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Modelling of Potential Pipeline Impact Radius and High Consequence Area in a Wetland Sub-Region of Nigeria
Crude oil transportation through pipelines presents danger to communities along its path. In the Niger Delta region of Nigeria for instance, pipeline vandalism occurs indiscriminately and regularly, such that every segment of a pipeline network becomes a potential target and possibly source of oil spill hazard. In terms of pipeline hazard and risk distribution, the oil plume's ability to migrate freely in wetlands and encroachment on pipeline right of ways by people increases chances of wider contact and exposure opportunities to inhabitants and the environment. Despite several efforts to mitigate pipeline hazards in the oil and gas sector, none has been effective in Nigeria partly due to paucity of data in public domain and poor public participation. Therefore considering the environmental and human health challenges associated with oil spills, an alternative method was developed using multi-criteria decision analysis to model 1) pipeline hazard zones, 2) potential pipeline impact radius, and 3) high consequence areas with four attribute layers, i.e. land cover, population, river and pipeline to encourage public participation. The model identified land use areas, communities and rivers likely to be susceptible to pipeline hazards and areas requiring regular monitoring and possible intervention. Meanwhile the model sensitivity test indicated that the river layer was most sensitive, while transferability was limited to similar criteria variables. The model can stimulate public participation in pipeline hazard management while policy makers and regulators would find it relevant in oil spill impact mitigation.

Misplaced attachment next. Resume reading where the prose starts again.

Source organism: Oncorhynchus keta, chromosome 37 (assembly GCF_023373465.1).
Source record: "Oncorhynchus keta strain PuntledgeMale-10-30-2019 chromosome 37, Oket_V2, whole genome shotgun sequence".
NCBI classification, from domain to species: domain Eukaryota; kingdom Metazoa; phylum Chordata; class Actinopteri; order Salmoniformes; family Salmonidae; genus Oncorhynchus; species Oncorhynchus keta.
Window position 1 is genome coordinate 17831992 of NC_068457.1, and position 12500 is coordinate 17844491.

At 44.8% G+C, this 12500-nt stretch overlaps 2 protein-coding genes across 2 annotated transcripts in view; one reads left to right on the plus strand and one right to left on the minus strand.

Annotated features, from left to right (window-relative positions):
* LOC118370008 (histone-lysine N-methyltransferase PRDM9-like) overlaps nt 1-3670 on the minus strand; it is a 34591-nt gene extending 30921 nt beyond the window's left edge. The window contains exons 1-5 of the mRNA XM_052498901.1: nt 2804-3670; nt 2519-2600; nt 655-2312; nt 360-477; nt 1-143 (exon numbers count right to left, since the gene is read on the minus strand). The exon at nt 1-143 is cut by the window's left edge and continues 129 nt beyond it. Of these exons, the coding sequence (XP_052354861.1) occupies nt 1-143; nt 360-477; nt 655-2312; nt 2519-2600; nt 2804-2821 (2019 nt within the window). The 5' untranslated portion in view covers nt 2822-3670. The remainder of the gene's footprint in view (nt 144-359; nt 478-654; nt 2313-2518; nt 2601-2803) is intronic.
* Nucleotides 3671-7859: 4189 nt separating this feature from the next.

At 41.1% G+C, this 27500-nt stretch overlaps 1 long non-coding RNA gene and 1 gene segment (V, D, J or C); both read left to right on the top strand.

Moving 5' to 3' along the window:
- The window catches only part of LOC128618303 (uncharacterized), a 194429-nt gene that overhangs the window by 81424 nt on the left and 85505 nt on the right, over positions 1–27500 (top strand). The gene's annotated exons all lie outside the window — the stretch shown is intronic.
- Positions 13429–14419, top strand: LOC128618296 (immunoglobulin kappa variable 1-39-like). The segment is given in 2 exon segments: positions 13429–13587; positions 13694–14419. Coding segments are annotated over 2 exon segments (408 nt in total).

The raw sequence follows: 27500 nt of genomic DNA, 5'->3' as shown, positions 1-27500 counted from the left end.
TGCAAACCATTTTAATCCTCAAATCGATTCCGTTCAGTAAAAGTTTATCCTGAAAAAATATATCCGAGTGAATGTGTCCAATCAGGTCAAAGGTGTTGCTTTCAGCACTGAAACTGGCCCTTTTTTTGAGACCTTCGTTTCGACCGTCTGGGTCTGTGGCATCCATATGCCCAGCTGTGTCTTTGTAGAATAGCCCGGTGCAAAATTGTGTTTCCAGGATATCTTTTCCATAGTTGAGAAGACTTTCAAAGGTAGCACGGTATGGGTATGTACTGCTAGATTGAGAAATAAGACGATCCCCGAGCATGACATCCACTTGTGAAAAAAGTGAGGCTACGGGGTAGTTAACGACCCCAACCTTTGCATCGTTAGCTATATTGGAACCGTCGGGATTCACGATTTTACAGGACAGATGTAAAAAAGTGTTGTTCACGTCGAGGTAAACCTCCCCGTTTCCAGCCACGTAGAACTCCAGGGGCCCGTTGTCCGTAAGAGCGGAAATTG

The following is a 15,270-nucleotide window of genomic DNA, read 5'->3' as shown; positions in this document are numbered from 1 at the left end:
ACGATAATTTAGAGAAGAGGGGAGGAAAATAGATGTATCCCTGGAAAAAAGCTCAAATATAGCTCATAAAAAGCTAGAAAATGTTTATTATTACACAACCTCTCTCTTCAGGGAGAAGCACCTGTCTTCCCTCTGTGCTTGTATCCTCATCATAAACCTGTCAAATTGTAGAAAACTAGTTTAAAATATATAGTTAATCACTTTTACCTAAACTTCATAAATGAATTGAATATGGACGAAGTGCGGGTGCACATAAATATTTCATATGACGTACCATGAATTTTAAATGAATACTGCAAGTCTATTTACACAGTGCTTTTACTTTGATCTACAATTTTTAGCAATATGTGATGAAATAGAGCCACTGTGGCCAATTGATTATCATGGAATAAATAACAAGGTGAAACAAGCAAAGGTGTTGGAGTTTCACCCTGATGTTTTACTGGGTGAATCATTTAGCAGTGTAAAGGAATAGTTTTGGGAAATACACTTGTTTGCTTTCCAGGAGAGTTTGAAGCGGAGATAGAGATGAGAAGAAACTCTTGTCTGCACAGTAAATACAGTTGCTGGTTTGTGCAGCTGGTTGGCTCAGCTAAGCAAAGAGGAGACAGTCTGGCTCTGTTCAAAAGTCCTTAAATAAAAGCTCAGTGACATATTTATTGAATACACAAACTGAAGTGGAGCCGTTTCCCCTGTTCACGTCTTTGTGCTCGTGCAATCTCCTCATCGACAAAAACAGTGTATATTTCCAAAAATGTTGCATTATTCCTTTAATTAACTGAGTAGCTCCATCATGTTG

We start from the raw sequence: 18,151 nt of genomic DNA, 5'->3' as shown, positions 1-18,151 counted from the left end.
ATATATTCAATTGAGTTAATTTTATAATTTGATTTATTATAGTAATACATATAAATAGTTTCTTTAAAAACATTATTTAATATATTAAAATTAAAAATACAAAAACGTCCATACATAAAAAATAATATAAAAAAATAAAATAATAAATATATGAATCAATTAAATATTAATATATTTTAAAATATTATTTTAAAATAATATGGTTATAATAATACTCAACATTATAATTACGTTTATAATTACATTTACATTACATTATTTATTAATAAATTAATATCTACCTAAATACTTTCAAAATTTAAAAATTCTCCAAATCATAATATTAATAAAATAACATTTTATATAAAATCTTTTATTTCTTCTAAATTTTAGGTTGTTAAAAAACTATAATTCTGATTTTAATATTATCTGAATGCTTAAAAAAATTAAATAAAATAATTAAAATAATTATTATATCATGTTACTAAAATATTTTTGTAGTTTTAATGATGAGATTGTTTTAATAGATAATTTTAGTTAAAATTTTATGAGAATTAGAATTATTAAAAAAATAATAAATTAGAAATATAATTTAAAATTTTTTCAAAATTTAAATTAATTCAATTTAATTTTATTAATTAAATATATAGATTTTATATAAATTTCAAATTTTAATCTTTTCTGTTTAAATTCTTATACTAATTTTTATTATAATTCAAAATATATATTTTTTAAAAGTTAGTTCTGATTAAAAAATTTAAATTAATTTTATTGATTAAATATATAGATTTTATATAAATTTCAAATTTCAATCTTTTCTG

Model, Spatial Analysis, Pipeline Hazard, Exposure Pathways, Oil Spill Risk.
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